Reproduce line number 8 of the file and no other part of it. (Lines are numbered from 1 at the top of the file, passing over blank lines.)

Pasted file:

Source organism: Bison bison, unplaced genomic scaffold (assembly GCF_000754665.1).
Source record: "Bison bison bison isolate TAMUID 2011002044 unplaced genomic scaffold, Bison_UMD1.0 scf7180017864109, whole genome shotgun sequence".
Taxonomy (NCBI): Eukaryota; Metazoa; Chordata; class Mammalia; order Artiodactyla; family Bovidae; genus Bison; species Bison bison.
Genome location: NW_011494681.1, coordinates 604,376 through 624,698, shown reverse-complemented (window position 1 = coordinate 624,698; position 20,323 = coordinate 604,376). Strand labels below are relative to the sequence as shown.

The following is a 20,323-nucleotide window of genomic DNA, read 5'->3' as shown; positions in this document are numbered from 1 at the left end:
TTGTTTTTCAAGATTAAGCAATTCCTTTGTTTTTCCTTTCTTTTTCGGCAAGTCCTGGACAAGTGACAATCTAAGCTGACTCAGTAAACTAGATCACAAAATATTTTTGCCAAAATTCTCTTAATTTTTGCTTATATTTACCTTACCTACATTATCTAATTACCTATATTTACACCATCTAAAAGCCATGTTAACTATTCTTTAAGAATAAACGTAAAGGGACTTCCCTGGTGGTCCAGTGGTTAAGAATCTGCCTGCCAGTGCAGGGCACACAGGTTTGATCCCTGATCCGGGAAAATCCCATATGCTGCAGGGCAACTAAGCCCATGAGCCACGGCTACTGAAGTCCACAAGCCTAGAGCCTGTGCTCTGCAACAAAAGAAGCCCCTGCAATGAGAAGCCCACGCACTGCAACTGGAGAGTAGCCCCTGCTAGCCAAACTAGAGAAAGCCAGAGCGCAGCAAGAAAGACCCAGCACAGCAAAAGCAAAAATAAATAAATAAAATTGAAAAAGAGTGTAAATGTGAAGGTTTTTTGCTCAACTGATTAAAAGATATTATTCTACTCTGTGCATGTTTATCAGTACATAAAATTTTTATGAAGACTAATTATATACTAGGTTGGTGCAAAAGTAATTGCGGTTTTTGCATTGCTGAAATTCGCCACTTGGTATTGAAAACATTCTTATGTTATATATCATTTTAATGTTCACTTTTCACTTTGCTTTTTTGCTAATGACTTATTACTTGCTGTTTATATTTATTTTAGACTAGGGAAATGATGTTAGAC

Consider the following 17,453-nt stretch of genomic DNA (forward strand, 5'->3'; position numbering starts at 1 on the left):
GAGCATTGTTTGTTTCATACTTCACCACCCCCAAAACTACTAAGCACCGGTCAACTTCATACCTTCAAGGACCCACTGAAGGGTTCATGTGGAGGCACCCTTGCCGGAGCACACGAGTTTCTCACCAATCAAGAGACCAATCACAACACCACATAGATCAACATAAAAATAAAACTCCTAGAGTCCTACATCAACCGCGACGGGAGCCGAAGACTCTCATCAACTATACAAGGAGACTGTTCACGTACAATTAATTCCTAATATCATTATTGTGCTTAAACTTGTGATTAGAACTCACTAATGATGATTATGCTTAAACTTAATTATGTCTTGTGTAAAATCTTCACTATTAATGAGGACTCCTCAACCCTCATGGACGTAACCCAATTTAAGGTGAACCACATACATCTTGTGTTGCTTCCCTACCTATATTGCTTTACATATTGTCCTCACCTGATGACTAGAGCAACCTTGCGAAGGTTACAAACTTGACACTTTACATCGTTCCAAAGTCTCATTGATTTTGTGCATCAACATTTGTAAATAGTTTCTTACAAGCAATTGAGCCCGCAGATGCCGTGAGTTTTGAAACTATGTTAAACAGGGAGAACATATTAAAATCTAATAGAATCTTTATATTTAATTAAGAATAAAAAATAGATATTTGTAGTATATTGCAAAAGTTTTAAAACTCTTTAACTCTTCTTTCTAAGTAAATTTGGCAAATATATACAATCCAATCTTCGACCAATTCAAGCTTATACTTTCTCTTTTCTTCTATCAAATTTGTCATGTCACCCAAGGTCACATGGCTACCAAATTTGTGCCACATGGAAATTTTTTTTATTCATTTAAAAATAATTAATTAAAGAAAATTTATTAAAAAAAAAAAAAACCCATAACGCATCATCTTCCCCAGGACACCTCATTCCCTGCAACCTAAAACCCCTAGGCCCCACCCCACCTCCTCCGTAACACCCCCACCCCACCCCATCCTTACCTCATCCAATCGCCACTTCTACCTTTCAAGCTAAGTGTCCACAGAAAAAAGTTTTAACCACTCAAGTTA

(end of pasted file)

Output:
GAGCATTGTTTGTTTCATACTTCACCACCCCCAAAACTACTAAGCACCGGTCAACTTCATACCTTCAAGGACCCACTGAAGGGTTCATGTGGAGGCACCCTTGCCGGAGCACACGAGTTTCTCACCAATCAAGAGACCAATCACAACACCACATAGATCAACATAAAAATAAAACTCCTAGAGTCCTACATCAACCGCGACGGGAGCCGAAGACTCTCATCAACTATACAAGGAGACTGTTCACGTACAATTAATTCCTAATATCATTATTGTGCTTAAACTTGTGATTAGAACTCACTAATGATGATTATGCTTAAACTTAATTATGTCTTGTGTAAAATCTTCACTATTAATGAGGACTCCTCAACCCTCATGGACGTAACCCAATTTAAGGTGAACCACATACATCTTGTGTTGCTTCCCTACCTATATTGCTTTACATATTGTCCTCACCTGATGACTAGAGCAACCTTGCGAAGGTTACAAACTTGACACTTTACATCGTTCCAAAGTCTCATTGATTTTGTGCATCAACATTTGTAAATAGTTTCTTACAAGCAATTGAGCCCGCAGATGCCGTGAGTTTTGAAACTATGTTAAACAGGGAGAACATATTAAAATCTAATAGAATCTTTATATTTAATTAAGAATAAAAAATAGATATTTGTAGTATATTGCAAAAGTTTTAAAACTCTTTAACTCTTCTTTCTAAGTAAATTTGGCAAATATATACAATCCAATCTTCGACCAATTCAAGCTTATACTTTCTCTTTTCTTCTATCAAATTTGTCATGTCACCCAAGGTCACATGGCTACCAAATTTGTGCCACATGGAAATTTTTTTTATTCATTTAAAAATAATTAATTAAAGAAAATTTATTAAAAAAAAAAAAAACCCATAACGCATCATCTTCCCCAGGACACCTCATTCCCTGCAACCTAAAACCCCTAGGCCCCACCCCACCTCCTCCGTAACACCCCCACCCCACCCCATCCTTACCTCATCCAATCGCCACTTCTACCTTTCAAGCTAAGTGTCCACAGAAAAAAGTTTTAACCACTCAAGTTA